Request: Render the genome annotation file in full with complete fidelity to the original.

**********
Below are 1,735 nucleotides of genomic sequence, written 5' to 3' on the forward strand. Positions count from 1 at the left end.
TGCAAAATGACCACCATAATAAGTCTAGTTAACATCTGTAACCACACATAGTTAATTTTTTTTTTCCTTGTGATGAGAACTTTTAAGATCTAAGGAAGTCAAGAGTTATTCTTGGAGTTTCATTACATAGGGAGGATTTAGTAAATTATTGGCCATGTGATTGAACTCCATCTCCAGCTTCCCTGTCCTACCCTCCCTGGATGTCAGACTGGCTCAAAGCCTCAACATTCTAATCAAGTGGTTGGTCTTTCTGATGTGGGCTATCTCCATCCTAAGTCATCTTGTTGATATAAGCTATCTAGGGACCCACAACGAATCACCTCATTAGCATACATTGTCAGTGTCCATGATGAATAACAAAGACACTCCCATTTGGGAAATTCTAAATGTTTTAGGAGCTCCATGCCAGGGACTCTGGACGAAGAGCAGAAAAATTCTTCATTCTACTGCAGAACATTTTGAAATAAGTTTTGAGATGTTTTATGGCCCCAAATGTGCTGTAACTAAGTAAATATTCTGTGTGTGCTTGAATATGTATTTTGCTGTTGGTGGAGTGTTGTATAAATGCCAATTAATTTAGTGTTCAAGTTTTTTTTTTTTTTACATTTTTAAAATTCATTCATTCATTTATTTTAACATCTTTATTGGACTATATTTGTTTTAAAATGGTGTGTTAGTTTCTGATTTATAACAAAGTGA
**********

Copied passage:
Below are 1,735 nucleotides of genomic sequence, written 5' to 3' on the forward strand. Positions count from 1 at the left end.
TGCAAAATGACCACCATAATAAGTCTAGTTAACATCTGTAACCACACATAGTTAATTTTTTTTTTCCTTGTGATGAGAACTTTTAAGATCTAAGGAAGTCAAGAGTTATTCTTGGAGTTTCATTACATAGGGAGGATTTAGTAAATTATTGGCCATGTGATTGAACTCCATCTCCAGCTTCCCTGTCCTACCCTCCCTGGATGTCAGACTGGCTCAAAGCCTCAACATTCTAATCAAGTGGTTGGTCTTTCTGATGTGGGCTATCTCCATCCTAAGTCATCTTGTTGATATAAGCTATCTAGGGACCCACAACGAATCACCTCATTAGCATACATTGTCAGTGTCCATGATGAATAACAAAGACACTCCCATTTGGGAAATTCTAAATGTTTTAGGAGCTCCATGCCAGGGACTCTGGACGAAGAGCAGAAAAATTCTTCATTCTACTGCAGAACATTTTGAAATAAGTTTTGAGATGTTTTATGGCCCCAAATGTGCTGTAACTAAGTAAATATTCTGTGTGTGCTTGAATATGTATTTTGCTGTTGGTGGAGTGTTGTATAAATGCCAATTAATTTAGTGTTCAAGTTTTTTTTTTTTTTACATTTTTAAAATTCATTCATTCATTTATTTTAACATCTTTATTGGACTATATTTGTTTTAAAATGGTGTGTTAGTTTCTGATTTATAACAAAGTGA